6.  Exercise the Battery: Do not leave a charged battery dormant for long periods of time. Once charged, you should use the battery at least once every two to three weeks.

7.  Ensure the battery contacts are clean:  clean the metal battery contact points with some soft cloth and alcohol?
8.  No Multitasking: Try to reduce the work load of the system when on battery
9.  Fully charging/discharging
10. Use screen savers 'Blank'
11. Turn off bluetooth and wireless devices
12. Install more memory/RAM to make your hard drive not too often spinning
13. Reduce temperatue: If you have your laptop on your lap and it is burning you, you are shorting the battery life and charge-cycle capability because you have interfered with its cooling system.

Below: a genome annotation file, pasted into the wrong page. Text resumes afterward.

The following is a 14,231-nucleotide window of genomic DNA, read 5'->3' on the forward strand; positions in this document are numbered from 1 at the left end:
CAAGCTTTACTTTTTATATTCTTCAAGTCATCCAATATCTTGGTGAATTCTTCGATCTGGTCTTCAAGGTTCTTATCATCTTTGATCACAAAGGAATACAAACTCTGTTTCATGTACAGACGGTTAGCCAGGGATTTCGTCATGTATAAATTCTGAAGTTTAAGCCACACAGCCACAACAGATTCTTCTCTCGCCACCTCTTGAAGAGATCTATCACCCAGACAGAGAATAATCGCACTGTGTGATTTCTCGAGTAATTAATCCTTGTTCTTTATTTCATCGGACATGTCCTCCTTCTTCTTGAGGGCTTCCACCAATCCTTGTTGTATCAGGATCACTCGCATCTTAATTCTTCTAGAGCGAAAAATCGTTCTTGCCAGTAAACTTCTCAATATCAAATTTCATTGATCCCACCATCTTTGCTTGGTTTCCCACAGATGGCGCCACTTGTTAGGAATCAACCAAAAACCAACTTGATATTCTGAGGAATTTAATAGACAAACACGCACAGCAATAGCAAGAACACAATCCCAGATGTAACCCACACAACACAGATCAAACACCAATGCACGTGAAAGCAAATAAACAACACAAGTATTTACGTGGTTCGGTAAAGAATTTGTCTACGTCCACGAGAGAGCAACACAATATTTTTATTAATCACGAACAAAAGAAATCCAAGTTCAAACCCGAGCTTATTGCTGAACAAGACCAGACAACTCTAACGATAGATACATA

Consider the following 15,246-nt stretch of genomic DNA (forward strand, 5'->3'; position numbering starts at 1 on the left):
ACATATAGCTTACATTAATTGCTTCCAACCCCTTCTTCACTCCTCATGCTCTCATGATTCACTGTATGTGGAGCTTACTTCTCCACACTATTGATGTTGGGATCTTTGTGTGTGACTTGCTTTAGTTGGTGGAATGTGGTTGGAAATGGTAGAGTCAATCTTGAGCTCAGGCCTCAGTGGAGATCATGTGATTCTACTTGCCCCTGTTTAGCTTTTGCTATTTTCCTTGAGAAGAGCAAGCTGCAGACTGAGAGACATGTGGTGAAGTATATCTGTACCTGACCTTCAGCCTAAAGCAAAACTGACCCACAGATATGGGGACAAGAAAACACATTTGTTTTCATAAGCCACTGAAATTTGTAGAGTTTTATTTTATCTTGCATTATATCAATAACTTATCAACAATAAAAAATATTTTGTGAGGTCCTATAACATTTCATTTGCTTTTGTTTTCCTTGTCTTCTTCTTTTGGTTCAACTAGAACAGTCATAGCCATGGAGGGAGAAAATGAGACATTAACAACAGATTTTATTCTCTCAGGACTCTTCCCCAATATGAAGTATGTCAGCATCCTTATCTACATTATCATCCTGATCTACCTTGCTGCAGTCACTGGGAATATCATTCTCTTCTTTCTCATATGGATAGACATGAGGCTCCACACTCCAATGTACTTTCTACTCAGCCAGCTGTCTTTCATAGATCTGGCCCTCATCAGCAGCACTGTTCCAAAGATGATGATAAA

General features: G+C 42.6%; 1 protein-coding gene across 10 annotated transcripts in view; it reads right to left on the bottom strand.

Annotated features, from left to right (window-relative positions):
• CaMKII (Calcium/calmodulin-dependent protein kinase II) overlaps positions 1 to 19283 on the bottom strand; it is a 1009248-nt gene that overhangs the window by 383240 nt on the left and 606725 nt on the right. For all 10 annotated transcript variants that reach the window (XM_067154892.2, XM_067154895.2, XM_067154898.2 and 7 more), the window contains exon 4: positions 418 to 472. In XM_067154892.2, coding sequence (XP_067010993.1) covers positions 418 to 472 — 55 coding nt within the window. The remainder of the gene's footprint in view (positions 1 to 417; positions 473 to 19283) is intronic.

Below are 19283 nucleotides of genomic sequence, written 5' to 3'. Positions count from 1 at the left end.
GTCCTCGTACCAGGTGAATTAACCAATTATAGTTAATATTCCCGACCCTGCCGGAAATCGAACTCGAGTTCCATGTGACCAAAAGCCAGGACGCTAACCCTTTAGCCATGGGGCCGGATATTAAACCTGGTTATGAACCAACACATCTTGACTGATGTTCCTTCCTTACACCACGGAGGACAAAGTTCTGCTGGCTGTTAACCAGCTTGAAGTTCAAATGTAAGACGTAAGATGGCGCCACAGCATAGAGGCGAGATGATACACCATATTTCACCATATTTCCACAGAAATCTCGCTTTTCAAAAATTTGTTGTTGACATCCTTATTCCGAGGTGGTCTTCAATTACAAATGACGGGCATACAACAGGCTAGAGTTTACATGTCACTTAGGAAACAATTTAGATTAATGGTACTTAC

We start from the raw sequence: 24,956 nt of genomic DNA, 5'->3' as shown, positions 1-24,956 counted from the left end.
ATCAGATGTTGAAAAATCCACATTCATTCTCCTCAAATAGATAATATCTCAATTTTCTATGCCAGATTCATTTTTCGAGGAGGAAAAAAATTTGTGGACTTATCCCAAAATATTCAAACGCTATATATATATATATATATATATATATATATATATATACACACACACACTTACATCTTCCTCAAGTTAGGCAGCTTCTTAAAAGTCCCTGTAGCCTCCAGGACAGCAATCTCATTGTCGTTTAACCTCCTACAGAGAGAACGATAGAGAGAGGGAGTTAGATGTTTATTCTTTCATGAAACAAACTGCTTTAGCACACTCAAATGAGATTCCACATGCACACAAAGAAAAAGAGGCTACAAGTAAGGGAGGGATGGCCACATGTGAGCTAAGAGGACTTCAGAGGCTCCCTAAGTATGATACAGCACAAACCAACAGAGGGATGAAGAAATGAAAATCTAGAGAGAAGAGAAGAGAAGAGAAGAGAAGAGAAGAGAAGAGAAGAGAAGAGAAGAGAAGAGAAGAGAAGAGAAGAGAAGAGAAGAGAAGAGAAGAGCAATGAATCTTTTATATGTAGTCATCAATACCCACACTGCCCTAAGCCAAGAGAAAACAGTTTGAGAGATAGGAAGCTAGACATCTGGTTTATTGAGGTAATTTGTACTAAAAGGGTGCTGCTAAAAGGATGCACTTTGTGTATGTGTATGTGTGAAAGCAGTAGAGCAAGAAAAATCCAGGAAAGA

14. Make sure your battery and charger match and you have a quality charger, since even small differences in output voltage of the charger can have dramatic impact on the lifespan of your battery.

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Secure your PC – Online Banking : Essential Security Measures

Online banking is quite a handy way to keep track of your finances. You simply log on through your bank's website, and you can do things like set up standing orders, transfer money to people or other accounts, and order cheque books. Online banking also allows you to get financial deals that are just not on offer in the offline world. For convenience sake, you can't beat an online bank! However, this popularity of online banking has not gone unnoticed by the criminal fraternity. We'll show you some popular attacks on your money, and what you can do to prevent them.

Phishing